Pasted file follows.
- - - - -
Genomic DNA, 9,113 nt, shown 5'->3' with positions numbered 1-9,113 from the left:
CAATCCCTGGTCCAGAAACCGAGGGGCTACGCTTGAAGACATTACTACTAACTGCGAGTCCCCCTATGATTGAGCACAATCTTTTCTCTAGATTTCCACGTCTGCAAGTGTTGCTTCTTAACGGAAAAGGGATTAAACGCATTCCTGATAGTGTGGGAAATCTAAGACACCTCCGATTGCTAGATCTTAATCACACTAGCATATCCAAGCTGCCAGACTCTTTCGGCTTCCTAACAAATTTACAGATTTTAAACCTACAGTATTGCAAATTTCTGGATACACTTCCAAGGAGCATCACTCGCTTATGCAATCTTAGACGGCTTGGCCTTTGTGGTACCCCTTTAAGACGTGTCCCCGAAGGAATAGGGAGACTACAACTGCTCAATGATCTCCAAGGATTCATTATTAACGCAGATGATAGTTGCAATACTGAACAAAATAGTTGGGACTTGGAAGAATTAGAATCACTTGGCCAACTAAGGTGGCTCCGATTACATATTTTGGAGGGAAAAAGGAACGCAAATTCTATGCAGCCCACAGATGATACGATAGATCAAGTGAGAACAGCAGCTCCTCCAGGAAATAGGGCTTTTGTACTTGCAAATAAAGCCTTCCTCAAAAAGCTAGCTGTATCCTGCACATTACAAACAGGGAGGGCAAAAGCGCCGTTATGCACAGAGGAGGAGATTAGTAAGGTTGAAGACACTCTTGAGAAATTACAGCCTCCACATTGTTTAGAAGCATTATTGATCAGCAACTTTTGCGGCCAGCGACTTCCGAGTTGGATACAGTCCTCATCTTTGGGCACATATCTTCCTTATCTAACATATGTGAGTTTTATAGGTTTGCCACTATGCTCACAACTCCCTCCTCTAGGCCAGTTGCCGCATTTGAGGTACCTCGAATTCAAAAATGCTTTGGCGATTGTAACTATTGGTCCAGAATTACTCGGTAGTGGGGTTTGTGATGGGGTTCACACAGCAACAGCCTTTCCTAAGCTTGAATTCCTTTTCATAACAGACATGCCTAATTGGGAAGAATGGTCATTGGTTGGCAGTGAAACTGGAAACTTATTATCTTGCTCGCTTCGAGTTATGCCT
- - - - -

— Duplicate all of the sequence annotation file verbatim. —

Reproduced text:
Genomic DNA, 9,113 nt, shown 5'->3' with positions numbered 1-9,113 from the left:
CAATCCCTGGTCCAGAAACCGAGGGGCTACGCTTGAAGACATTACTACTAACTGCGAGTCCCCCTATGATTGAGCACAATCTTTTCTCTAGATTTCCACGTCTGCAAGTGTTGCTTCTTAACGGAAAAGGGATTAAACGCATTCCTGATAGTGTGGGAAATCTAAGACACCTCCGATTGCTAGATCTTAATCACACTAGCATATCCAAGCTGCCAGACTCTTTCGGCTTCCTAACAAATTTACAGATTTTAAACCTACAGTATTGCAAATTTCTGGATACACTTCCAAGGAGCATCACTCGCTTATGCAATCTTAGACGGCTTGGCCTTTGTGGTACCCCTTTAAGACGTGTCCCCGAAGGAATAGGGAGACTACAACTGCTCAATGATCTCCAAGGATTCATTATTAACGCAGATGATAGTTGCAATACTGAACAAAATAGTTGGGACTTGGAAGAATTAGAATCACTTGGCCAACTAAGGTGGCTCCGATTACATATTTTGGAGGGAAAAAGGAACGCAAATTCTATGCAGCCCACAGATGATACGATAGATCAAGTGAGAACAGCAGCTCCTCCAGGAAATAGGGCTTTTGTACTTGCAAATAAAGCCTTCCTCAAAAAGCTAGCTGTATCCTGCACATTACAAACAGGGAGGGCAAAAGCGCCGTTATGCACAGAGGAGGAGATTAGTAAGGTTGAAGACACTCTTGAGAAATTACAGCCTCCACATTGTTTAGAAGCATTATTGATCAGCAACTTTTGCGGCCAGCGACTTCCGAGTTGGATACAGTCCTCATCTTTGGGCACATATCTTCCTTATCTAACATATGTGAGTTTTATAGGTTTGCCACTATGCTCACAACTCCCTCCTCTAGGCCAGTTGCCGCATTTGAGGTACCTCGAATTCAAAAATGCTTTGGCGATTGTAACTATTGGTCCAGAATTACTCGGTAGTGGGGTTTGTGATGGGGTTCACACAGCAACAGCCTTTCCTAAGCTTGAATTCCTTTTCATAACAGACATGCCTAATTGGGAAGAATGGTCATTGGTTGGCAGTGAAACTGGAAACTTATTATCTTGCTCGCTTCGAGTTATGCCT